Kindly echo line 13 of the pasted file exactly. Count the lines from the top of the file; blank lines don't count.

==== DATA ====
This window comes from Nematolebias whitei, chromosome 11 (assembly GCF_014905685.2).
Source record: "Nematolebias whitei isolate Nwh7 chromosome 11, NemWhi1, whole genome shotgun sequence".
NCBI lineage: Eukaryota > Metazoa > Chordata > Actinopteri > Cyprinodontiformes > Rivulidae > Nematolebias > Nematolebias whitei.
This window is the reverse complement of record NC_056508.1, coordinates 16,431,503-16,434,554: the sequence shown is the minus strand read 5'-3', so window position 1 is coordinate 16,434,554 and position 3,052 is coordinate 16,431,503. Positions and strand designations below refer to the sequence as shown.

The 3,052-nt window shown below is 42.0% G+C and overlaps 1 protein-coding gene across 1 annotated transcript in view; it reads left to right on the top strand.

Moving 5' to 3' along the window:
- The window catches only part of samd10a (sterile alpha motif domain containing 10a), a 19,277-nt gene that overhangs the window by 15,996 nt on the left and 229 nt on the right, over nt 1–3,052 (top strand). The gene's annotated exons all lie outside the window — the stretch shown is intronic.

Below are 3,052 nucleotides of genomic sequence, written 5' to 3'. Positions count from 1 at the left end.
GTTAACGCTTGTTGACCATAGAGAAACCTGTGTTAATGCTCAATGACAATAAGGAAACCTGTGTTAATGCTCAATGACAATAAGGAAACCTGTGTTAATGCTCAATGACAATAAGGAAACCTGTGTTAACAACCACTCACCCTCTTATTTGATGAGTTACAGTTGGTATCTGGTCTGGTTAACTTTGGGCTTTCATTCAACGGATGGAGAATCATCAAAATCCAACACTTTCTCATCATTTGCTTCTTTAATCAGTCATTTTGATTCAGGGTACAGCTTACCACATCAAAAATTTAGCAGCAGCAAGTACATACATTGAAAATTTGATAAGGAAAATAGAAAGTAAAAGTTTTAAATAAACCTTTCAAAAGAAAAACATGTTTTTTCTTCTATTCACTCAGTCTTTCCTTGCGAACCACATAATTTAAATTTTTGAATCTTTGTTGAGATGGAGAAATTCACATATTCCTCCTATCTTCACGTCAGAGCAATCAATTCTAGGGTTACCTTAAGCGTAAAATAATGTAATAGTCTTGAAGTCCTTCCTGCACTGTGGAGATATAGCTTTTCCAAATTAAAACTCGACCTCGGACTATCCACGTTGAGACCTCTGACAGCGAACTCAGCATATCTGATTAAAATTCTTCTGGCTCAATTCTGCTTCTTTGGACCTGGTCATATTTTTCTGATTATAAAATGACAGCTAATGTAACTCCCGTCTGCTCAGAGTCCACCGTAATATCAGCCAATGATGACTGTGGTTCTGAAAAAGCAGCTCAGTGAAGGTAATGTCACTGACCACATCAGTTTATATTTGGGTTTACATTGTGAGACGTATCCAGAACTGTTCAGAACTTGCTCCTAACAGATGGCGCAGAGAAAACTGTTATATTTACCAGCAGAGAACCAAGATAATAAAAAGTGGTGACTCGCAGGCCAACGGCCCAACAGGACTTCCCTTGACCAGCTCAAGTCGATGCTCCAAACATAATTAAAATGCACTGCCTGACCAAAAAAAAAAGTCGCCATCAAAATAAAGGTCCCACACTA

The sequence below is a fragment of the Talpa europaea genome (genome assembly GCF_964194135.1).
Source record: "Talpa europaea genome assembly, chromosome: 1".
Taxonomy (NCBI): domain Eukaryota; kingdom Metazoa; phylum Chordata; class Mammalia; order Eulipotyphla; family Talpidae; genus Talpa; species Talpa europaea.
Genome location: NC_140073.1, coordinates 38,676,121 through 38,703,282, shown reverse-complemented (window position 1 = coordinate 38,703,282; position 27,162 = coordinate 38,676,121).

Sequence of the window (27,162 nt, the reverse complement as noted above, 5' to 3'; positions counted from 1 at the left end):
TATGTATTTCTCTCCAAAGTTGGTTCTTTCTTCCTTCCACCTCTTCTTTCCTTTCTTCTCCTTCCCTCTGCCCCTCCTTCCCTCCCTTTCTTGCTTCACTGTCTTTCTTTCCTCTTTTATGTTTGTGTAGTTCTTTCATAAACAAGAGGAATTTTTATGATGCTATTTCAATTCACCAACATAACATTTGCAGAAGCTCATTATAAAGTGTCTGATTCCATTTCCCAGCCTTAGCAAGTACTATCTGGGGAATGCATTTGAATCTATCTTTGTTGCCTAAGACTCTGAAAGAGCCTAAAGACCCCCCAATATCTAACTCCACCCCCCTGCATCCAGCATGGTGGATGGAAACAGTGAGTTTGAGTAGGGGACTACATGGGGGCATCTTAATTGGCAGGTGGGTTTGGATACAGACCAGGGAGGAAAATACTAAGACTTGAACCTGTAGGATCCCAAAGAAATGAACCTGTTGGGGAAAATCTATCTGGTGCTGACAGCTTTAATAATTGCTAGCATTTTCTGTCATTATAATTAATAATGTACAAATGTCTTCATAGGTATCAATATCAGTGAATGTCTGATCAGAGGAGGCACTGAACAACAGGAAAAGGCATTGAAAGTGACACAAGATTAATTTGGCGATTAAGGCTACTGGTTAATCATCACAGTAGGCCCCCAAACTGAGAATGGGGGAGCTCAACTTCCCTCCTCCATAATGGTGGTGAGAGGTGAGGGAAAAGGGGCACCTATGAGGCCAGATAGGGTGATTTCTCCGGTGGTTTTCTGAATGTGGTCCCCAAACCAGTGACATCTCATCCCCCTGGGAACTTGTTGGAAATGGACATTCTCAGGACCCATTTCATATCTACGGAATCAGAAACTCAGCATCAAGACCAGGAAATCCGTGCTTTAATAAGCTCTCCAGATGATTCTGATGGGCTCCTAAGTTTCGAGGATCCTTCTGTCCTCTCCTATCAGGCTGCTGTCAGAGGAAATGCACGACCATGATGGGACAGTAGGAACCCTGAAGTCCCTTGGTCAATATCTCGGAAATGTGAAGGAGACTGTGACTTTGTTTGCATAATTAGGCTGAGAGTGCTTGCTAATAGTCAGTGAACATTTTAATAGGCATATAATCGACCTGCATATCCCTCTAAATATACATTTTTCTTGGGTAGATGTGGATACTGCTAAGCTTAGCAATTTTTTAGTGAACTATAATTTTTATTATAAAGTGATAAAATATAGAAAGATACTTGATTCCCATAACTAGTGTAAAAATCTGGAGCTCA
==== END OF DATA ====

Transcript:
Genome location: NC_140073.1, coordinates 38,676,121 through 38,703,282, shown reverse-complemented (window position 1 = coordinate 38,703,282; position 27,162 = coordinate 38,676,121).